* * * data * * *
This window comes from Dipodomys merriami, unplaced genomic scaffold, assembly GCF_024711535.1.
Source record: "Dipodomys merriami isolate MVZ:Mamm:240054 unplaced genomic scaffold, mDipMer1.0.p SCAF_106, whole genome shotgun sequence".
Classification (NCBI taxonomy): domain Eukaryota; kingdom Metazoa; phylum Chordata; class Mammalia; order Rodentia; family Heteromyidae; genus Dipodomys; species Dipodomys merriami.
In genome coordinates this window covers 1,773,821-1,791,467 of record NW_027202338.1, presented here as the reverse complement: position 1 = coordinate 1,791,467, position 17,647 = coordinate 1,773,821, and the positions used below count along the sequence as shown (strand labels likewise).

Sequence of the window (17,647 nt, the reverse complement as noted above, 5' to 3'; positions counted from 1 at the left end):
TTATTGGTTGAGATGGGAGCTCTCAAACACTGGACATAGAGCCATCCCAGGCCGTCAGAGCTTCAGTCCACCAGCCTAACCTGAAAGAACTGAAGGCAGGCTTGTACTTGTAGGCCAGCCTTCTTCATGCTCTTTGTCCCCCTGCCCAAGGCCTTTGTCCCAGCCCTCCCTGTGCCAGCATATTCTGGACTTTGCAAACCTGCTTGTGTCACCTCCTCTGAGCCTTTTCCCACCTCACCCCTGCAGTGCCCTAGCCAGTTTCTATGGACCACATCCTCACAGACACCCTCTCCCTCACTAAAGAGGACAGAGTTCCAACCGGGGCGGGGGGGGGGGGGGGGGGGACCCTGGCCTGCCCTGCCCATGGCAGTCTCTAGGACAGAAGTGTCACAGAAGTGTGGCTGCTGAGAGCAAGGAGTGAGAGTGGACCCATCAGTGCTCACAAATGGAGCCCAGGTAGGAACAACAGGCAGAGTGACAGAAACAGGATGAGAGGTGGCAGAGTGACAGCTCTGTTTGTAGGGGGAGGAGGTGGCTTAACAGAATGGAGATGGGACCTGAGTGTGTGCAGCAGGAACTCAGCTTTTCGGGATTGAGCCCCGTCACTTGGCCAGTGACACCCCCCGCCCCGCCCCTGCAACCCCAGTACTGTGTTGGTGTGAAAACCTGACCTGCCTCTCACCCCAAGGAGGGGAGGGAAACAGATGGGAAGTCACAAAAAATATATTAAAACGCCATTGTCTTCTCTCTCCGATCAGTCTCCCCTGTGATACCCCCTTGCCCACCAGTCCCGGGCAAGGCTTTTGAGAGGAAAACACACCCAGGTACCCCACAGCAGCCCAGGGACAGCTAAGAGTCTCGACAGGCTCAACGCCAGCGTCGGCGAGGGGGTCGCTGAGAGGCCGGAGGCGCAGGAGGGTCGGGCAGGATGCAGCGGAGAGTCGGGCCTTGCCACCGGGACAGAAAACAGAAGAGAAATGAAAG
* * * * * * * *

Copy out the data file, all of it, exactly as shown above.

This window comes from Dipodomys merriami, unplaced genomic scaffold, assembly GCF_024711535.1.
Source record: "Dipodomys merriami isolate MVZ:Mamm:240054 unplaced genomic scaffold, mDipMer1.0.p SCAF_106, whole genome shotgun sequence".
Classification (NCBI taxonomy): domain Eukaryota; kingdom Metazoa; phylum Chordata; class Mammalia; order Rodentia; family Heteromyidae; genus Dipodomys; species Dipodomys merriami.
In genome coordinates this window covers 1,773,821-1,791,467 of record NW_027202338.1, presented here as the reverse complement: position 1 = coordinate 1,791,467, position 17,647 = coordinate 1,773,821, and the positions used below count along the sequence as shown (strand labels likewise).

Sequence of the window (17,647 nt, the reverse complement as noted above, 5' to 3'; positions counted from 1 at the left end):
TTATTGGTTGAGATGGGAGCTCTCAAACACTGGACATAGAGCCATCCCAGGCCGTCAGAGCTTCAGTCCACCAGCCTAACCTGAAAGAACTGAAGGCAGGCTTGTACTTGTAGGCCAGCCTTCTTCATGCTCTTTGTCCCCCTGCCCAAGGCCTTTGTCCCAGCCCTCCCTGTGCCAGCATATTCTGGACTTTGCAAACCTGCTTGTGTCACCTCCTCTGAGCCTTTTCCCACCTCACCCCTGCAGTGCCCTAGCCAGTTTCTATGGACCACATCCTCACAGACACCCTCTCCCTCACTAAAGAGGACAGAGTTCCAACCGGGGCGGGGGGGGGGGGGGGGGGGACCCTGGCCTGCCCTGCCCATGGCAGTCTCTAGGACAGAAGTGTCACAGAAGTGTGGCTGCTGAGAGCAAGGAGTGAGAGTGGACCCATCAGTGCTCACAAATGGAGCCCAGGTAGGAACAACAGGCAGAGTGACAGAAACAGGATGAGAGGTGGCAGAGTGACAGCTCTGTTTGTAGGGGGAGGAGGTGGCTTAACAGAATGGAGATGGGACCTGAGTGTGTGCAGCAGGAACTCAGCTTTTCGGGATTGAGCCCCGTCACTTGGCCAGTGACACCCCCCGCCCCGCCCCTGCAACCCCAGTACTGTGTTGGTGTGAAAACCTGACCTGCCTCTCACCCCAAGGAGGGGAGGGAAACAGATGGGAAGTCACAAAAAATATATTAAAACGCCATTGTCTTCTCTCTCCGATCAGTCTCCCCTGTGATACCCCCTTGCCCACCAGTCCCGGGCAAGGCTTTTGAGAGGAAAACACACCCAGGTACCCCACAGCAGCCCAGGGACAGCTAAGAGTCTCGACAGGCTCAACGCCAGCGTCGGCGAGGGGGTCGCTGAGAGGCCGGAGGCGCAGGAGGGTCGGGCAGGATGCAGCGGAGAGTCGGGCCTTGCCACCGGGACAGAAAACAGAAGAGAAATGAAAG